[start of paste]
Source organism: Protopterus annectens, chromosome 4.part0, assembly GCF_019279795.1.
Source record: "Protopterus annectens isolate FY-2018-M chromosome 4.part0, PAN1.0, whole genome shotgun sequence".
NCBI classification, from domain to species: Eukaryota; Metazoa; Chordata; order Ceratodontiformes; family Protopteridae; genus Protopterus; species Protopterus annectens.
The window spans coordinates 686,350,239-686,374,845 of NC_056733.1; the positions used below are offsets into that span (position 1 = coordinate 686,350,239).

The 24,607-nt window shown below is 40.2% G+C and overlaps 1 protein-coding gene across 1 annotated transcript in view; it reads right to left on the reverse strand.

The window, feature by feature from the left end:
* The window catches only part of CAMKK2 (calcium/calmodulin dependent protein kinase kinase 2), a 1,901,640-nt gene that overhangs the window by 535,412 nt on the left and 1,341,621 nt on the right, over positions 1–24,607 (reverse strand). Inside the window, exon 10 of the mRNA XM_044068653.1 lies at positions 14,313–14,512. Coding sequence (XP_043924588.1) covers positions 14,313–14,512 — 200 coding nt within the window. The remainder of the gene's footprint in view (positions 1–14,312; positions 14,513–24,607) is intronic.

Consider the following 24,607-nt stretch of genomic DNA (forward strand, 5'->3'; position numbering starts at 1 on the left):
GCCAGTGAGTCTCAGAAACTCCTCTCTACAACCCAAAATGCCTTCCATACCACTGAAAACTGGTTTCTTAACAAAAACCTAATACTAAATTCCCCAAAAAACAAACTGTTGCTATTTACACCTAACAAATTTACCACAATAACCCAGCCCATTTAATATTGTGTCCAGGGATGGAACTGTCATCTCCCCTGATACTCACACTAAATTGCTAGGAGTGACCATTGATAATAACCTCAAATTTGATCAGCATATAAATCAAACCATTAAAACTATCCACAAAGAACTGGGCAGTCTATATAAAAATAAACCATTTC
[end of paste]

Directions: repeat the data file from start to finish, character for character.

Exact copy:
Source organism: Protopterus annectens, chromosome 4.part0, assembly GCF_019279795.1.
Source record: "Protopterus annectens isolate FY-2018-M chromosome 4.part0, PAN1.0, whole genome shotgun sequence".
NCBI classification, from domain to species: Eukaryota; Metazoa; Chordata; order Ceratodontiformes; family Protopteridae; genus Protopterus; species Protopterus annectens.
The window spans coordinates 686,350,239-686,374,845 of NC_056733.1; the positions used below are offsets into that span (position 1 = coordinate 686,350,239).

The 24,607-nt window shown below is 40.2% G+C and overlaps 1 protein-coding gene across 1 annotated transcript in view; it reads right to left on the reverse strand.

The window, feature by feature from the left end:
* The window catches only part of CAMKK2 (calcium/calmodulin dependent protein kinase kinase 2), a 1,901,640-nt gene that overhangs the window by 535,412 nt on the left and 1,341,621 nt on the right, over positions 1–24,607 (reverse strand). Inside the window, exon 10 of the mRNA XM_044068653.1 lies at positions 14,313–14,512. Coding sequence (XP_043924588.1) covers positions 14,313–14,512 — 200 coding nt within the window. The remainder of the gene's footprint in view (positions 1–14,312; positions 14,513–24,607) is intronic.

Consider the following 24,607-nt stretch of genomic DNA (forward strand, 5'->3'; position numbering starts at 1 on the left):
GCCAGTGAGTCTCAGAAACTCCTCTCTACAACCCAAAATGCCTTCCATACCACTGAAAACTGGTTTCTTAACAAAAACCTAATACTAAATTCCCCAAAAAACAAACTGTTGCTATTTACACCTAACAAATTTACCACAATAACCCAGCCCATTTAATATTGTGTCCAGGGATGGAACTGTCATCTCCCCTGATACTCACACTAAATTGCTAGGAGTGACCATTGATAATAACCTCAAATTTGATCAGCATATAAATCAAACCATTAAAACTATCCACAAAGAACTGGGCAGTCTATATAAAAATAAACCATTTC